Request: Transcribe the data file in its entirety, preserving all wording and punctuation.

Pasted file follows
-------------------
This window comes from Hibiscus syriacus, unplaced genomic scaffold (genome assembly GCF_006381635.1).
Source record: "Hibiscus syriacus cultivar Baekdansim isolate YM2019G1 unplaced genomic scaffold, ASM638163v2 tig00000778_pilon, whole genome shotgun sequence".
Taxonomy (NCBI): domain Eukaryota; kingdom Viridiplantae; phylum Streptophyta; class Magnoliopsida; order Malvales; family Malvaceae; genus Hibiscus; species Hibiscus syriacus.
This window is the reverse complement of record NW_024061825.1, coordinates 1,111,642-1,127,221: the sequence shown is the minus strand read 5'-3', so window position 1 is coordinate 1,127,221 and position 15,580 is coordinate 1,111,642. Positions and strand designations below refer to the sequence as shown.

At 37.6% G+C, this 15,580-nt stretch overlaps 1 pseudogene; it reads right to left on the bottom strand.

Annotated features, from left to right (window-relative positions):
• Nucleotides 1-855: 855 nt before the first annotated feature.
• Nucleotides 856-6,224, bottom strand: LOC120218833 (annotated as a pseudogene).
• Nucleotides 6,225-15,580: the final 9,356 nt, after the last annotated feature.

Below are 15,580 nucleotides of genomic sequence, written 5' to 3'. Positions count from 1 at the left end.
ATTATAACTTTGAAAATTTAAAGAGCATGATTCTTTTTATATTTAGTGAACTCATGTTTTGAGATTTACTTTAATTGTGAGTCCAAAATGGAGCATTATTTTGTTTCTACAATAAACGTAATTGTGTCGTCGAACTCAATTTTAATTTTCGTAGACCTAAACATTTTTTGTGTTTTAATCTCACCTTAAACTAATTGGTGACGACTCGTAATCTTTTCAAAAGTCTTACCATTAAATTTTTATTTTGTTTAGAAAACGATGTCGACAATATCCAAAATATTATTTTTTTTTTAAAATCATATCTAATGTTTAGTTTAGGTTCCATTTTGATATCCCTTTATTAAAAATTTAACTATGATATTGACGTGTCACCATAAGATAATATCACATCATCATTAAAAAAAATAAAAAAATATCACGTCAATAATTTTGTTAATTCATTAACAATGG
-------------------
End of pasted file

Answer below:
This window comes from Hibiscus syriacus, unplaced genomic scaffold (genome assembly GCF_006381635.1).
Source record: "Hibiscus syriacus cultivar Baekdansim isolate YM2019G1 unplaced genomic scaffold, ASM638163v2 tig00000778_pilon, whole genome shotgun sequence".
Taxonomy (NCBI): domain Eukaryota; kingdom Viridiplantae; phylum Streptophyta; class Magnoliopsida; order Malvales; family Malvaceae; genus Hibiscus; species Hibiscus syriacus.
This window is the reverse complement of record NW_024061825.1, coordinates 1,111,642-1,127,221: the sequence shown is the minus strand read 5'-3', so window position 1 is coordinate 1,127,221 and position 15,580 is coordinate 1,111,642. Positions and strand designations below refer to the sequence as shown.

At 37.6% G+C, this 15,580-nt stretch overlaps 1 pseudogene; it reads right to left on the bottom strand.

Annotated features, from left to right (window-relative positions):
• Nucleotides 1-855: 855 nt before the first annotated feature.
• Nucleotides 856-6,224, bottom strand: LOC120218833 (annotated as a pseudogene).
• Nucleotides 6,225-15,580: the final 9,356 nt, after the last annotated feature.

Below are 15,580 nucleotides of genomic sequence, written 5' to 3'. Positions count from 1 at the left end.
ATTATAACTTTGAAAATTTAAAGAGCATGATTCTTTTTATATTTAGTGAACTCATGTTTTGAGATTTACTTTAATTGTGAGTCCAAAATGGAGCATTATTTTGTTTCTACAATAAACGTAATTGTGTCGTCGAACTCAATTTTAATTTTCGTAGACCTAAACATTTTTTGTGTTTTAATCTCACCTTAAACTAATTGGTGACGACTCGTAATCTTTTCAAAAGTCTTACCATTAAATTTTTATTTTGTTTAGAAAACGATGTCGACAATATCCAAAATATTATTTTTTTTTTAAAATCATATCTAATGTTTAGTTTAGGTTCCATTTTGATATCCCTTTATTAAAAATTTAACTATGATATTGACGTGTCACCATAAGATAATATCACATCATCATTAAAAAAAATAAAAAAATATCACGTCAATAATTTTGTTAATTCATTAACAATGG